The world-renowned Oxford Radiocarbon Accelerator Unit at the University of Oxford in England dated 11 of the items to the 10th century BCE, when according to the Bible King Solomon ruled the Kingdom of Israel.

The archaeological record shows the mines in Timna Valley were built and operated by a local society, likely the early Edomites, who are known to have occupied the land and formed a kingdom that rivaled Judah. The unearthed materials and the lack of architectural remains at the Slaves’ Hill support the idea that the locals were a semi-nomadic people who lived in tents.

The findings from the Slaves’ Hill confirm those of a 2009 dig Ben-Yosef helped to conduct at “Site 30,” another of the largest ancient smelting camps in Timna Valley. Then a graduate student of Prof. Thomas E. Levy at the University of California, San Diego, he helped demonstrate that the copper mines in the valley dated from the 11th to 9th centuries BCE — the era of Kings David and Solomon — and were probably Edomite in origin.

The findings were reported in the journal The American Schools of Oriental Research in 2012, but the publication did little to shake the notion that the mines were Egyptian, based primarily on the discovery of an Egyptian Temple in the center of the valley in 1969.

The Slaves’ Hill dig also demonstrates that the society in Timna Valley was surprisingly complex, and the smelting technology and the layout of the camp reflects indicate that thousands of people were needed to operate the mines in the middle of the desert.

“In Timna Valley, we unearthed a society with undoubtedly significant development, organization, and power,” says Ben-Yosef. “And yet because the people were living in tents, they would have been transparent to us as archaeologists if they had been engaged in an industry other than mining and smelting, which is very visible archaeologically.”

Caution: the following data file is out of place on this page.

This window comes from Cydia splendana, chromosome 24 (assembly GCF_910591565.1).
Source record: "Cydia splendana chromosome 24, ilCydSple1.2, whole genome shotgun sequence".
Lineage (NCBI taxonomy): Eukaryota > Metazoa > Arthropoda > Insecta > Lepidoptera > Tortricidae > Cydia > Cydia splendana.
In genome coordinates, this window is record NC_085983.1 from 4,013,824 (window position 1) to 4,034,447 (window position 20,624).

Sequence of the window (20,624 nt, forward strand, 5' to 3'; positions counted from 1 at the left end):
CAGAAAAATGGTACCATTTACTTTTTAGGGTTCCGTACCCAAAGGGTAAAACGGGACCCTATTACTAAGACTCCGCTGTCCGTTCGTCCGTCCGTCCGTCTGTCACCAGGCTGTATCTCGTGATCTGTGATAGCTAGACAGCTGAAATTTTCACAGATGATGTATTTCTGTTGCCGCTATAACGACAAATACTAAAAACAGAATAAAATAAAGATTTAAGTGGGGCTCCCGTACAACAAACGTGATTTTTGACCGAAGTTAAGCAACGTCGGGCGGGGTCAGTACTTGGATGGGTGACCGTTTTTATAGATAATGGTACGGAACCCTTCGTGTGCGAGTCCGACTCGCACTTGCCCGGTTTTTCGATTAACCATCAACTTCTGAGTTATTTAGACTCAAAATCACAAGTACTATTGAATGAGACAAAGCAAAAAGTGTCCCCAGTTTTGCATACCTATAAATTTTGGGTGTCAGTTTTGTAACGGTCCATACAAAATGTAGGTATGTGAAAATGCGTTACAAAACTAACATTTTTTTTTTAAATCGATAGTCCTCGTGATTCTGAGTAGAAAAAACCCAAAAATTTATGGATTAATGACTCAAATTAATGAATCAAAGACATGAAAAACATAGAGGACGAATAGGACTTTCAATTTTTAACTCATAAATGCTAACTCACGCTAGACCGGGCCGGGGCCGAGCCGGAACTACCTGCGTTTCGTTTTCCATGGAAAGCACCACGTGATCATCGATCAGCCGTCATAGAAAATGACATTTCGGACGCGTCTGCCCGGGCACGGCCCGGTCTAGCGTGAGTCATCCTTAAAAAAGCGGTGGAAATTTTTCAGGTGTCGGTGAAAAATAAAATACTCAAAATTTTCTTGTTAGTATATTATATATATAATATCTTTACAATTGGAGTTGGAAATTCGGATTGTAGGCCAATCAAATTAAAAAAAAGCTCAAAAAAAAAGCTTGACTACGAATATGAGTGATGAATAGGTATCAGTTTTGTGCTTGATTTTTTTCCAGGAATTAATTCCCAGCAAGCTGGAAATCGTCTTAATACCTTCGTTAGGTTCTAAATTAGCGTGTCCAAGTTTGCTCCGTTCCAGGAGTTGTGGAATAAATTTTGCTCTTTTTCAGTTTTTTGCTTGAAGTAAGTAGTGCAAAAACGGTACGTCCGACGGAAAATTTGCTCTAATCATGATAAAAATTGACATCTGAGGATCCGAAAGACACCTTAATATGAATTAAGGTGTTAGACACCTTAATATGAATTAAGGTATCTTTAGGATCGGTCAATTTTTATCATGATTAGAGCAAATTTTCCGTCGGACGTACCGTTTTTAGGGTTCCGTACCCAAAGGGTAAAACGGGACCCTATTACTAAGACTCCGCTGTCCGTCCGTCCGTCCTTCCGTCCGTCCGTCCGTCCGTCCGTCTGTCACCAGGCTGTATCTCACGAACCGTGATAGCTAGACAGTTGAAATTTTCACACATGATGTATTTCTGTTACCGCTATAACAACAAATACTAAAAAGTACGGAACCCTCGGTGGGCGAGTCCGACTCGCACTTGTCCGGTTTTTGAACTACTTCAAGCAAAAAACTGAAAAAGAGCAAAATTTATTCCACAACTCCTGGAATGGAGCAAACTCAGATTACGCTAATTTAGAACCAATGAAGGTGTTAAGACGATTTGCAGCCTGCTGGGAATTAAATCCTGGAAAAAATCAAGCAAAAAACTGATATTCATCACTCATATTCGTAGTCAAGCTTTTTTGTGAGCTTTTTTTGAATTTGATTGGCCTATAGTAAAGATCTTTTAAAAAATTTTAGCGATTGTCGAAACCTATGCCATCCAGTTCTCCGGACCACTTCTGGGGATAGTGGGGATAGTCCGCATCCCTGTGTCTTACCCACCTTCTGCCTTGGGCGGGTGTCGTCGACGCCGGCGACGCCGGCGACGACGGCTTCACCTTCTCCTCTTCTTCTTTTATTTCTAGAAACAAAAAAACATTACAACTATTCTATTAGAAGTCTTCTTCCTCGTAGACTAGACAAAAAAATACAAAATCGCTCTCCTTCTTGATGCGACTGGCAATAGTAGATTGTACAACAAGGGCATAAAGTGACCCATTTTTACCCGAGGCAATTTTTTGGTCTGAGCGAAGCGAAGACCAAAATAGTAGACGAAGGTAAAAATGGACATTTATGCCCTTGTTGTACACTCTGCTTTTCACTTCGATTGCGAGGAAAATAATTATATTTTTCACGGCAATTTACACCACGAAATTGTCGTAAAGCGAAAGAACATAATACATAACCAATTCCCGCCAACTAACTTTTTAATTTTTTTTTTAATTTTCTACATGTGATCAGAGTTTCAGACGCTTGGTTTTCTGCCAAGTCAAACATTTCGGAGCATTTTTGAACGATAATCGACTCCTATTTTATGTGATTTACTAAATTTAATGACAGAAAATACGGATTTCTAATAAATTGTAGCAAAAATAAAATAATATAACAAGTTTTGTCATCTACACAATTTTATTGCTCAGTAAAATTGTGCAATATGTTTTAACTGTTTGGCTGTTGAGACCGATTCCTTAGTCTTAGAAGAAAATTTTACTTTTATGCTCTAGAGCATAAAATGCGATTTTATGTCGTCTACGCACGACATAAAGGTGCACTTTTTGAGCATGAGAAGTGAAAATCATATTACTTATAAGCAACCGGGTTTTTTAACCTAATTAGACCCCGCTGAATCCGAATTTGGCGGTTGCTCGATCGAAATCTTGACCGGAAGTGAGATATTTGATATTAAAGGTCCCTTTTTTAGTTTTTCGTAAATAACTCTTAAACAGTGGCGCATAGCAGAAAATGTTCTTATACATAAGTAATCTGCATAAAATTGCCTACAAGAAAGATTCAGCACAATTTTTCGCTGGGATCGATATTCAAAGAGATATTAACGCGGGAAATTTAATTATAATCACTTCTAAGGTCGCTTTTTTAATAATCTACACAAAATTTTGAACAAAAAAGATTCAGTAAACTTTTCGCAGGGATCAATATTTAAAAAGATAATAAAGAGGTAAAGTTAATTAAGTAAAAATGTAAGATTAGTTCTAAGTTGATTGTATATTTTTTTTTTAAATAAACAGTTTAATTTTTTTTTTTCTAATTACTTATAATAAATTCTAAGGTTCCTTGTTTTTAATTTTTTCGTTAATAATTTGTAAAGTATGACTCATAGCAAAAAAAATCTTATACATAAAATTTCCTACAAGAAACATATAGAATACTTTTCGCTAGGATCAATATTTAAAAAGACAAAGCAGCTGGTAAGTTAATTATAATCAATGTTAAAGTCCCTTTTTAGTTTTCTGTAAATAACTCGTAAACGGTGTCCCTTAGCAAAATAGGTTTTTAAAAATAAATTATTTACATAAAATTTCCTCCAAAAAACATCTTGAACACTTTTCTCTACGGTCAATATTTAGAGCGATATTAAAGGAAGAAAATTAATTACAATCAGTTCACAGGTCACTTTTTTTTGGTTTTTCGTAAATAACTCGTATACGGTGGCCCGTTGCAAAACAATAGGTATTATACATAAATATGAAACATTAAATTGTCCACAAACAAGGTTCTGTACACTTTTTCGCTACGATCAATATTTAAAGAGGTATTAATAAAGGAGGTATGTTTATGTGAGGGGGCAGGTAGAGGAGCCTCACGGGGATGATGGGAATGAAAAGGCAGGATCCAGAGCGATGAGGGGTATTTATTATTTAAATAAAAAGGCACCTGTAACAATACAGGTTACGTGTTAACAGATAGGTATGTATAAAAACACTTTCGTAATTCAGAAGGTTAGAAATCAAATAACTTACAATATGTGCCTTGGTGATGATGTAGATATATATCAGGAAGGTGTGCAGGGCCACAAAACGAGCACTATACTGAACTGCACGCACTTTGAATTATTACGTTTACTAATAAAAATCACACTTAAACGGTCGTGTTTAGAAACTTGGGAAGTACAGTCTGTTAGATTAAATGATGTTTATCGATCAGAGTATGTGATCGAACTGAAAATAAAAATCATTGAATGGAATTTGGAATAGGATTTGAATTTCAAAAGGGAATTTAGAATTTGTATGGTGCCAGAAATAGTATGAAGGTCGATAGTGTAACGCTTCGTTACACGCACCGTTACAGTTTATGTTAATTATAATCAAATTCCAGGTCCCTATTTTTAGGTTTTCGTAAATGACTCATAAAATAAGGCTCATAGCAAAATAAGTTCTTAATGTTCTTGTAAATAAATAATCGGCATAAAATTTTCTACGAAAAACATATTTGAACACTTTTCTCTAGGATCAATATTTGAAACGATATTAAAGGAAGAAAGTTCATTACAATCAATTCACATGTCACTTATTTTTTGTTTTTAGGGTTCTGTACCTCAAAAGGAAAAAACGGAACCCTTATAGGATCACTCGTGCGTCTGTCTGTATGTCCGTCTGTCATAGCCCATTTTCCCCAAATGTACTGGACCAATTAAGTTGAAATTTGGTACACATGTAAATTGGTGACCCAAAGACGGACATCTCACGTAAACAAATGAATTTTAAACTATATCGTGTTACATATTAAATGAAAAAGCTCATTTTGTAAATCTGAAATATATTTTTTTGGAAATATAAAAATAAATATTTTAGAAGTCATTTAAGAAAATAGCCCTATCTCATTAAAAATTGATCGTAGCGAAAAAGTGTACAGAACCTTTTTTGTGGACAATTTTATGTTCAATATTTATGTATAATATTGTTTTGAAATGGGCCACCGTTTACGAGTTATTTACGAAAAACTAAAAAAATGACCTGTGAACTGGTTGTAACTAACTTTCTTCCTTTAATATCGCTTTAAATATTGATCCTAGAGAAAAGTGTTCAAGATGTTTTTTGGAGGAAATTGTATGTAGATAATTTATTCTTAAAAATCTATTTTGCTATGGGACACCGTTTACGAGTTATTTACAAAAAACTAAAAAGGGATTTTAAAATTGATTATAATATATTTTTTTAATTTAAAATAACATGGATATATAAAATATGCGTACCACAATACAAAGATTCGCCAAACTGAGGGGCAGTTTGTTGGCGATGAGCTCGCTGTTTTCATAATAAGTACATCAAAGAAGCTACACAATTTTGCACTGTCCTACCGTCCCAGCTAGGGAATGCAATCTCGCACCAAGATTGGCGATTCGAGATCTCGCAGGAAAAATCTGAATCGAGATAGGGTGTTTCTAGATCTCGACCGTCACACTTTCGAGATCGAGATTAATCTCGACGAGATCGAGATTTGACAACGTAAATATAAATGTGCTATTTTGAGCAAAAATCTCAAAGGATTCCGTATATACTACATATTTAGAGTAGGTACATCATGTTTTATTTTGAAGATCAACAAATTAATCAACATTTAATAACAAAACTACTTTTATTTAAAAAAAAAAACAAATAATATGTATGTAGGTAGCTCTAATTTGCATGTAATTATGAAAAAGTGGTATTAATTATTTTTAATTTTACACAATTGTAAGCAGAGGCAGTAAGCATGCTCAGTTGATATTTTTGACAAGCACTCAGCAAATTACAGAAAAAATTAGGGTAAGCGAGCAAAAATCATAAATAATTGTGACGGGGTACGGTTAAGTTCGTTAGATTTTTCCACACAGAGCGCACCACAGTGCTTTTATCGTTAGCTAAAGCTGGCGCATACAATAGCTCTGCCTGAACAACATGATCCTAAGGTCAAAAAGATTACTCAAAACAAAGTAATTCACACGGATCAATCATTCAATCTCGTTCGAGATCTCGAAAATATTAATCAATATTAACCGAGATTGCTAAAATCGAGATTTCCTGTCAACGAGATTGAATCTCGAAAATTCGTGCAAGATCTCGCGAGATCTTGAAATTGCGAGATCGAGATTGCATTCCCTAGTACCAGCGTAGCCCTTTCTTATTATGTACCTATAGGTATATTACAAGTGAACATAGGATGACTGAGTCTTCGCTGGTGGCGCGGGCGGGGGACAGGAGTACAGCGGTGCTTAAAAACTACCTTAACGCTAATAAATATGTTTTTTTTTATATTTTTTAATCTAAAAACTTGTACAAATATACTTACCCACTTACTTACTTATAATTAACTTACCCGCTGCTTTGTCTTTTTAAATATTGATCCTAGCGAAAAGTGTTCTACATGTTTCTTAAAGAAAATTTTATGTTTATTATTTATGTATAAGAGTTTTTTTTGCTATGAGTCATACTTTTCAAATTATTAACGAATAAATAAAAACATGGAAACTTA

Archaeologists would probably never have found evidence of its existence if it were not for the mining operation even though the society likely possessed a degree of political and military power.

Ben-Yosef says this calls into question archaeology’s traditional assumption that advanced societies usually leave behind architectural ruins. He also says that the findings at the Slaves’ Hill undermine criticisms of the Bible’s historicity based on a lack of archaeological evidence.

It’s entirely possible that Kings David and Solomon exerted some control over the mines in the Timna Valley at times, he says.

Can One Be a Shomer Torah u’Mitzvos and Accept Bible Criticism?

Thursday, August 22nd, 2013

Another voice has entered the online discussion about Bible Criticism and orthodox Judaism. Professor Jacob L. Wright is an orthodox Jew who has studied, taught, and written extensively on Bible Criticism.

He made waves Pesach time when he published a provocative article on the Huffington Post where he talked about “The Myth of Moses.” In his article he explained that his view of the Bible is that it is a composite work with each layer added for a specific reason. In the Moses story, there was a need to justify the existence of an Egyptian prince named Moses who saved the Israelites and establish him as a bona fide Israelite. So the Bible tells the story of a boy who was cast off by his mother into the Nile. This story has very obscure references as the names of the major players in the story are not mentioned. Later, the story was viewed as salacious so new details were added as a prologue to the story.